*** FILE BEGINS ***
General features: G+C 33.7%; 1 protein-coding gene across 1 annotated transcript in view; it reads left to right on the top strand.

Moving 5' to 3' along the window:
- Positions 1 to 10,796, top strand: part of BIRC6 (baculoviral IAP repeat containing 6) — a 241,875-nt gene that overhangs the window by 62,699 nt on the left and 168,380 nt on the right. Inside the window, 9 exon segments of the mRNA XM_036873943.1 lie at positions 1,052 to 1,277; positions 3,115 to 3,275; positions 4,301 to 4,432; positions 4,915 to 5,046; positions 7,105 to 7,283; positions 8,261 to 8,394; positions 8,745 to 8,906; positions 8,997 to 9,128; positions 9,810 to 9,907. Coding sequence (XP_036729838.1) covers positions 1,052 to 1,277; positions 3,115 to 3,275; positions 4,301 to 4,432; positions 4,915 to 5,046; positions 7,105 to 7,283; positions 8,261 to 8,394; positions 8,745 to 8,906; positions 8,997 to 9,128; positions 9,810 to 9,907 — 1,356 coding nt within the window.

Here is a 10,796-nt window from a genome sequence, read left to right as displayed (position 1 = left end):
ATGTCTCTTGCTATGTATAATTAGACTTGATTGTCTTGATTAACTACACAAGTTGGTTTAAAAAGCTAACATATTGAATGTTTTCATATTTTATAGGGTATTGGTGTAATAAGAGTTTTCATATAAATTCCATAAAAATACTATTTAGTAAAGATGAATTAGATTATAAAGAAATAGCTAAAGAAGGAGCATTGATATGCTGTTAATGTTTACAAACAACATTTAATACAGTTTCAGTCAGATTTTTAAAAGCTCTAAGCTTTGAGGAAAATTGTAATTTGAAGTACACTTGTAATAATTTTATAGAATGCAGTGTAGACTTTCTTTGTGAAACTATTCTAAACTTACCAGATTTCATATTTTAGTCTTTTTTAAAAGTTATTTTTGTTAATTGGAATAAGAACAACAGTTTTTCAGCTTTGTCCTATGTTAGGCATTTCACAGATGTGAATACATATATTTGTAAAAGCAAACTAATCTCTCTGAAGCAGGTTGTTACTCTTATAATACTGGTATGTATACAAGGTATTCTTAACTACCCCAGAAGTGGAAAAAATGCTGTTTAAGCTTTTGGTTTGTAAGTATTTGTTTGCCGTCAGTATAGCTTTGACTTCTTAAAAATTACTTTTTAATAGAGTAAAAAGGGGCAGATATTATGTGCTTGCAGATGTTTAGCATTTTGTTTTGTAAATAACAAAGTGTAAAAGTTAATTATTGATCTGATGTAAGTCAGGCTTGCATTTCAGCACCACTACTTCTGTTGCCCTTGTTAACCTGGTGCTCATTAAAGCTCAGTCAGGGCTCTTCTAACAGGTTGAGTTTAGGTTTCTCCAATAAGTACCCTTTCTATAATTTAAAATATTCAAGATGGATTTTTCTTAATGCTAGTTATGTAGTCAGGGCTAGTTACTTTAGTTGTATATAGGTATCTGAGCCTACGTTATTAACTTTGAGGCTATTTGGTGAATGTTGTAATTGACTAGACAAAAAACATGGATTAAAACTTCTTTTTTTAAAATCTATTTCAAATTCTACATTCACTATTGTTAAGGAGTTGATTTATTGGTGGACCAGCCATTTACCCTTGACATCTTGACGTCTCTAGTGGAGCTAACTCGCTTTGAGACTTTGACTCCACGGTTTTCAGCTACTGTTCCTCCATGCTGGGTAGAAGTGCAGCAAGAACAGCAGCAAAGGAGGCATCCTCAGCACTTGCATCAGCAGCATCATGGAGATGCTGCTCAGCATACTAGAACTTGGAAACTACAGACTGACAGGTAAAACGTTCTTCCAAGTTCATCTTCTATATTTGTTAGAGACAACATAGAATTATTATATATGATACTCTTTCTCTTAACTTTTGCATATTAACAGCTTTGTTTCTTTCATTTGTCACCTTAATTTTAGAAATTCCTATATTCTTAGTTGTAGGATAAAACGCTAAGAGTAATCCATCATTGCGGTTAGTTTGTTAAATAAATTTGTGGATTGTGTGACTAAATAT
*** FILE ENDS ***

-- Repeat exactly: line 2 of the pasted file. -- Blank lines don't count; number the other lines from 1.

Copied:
Moving 5' to 3' along the window: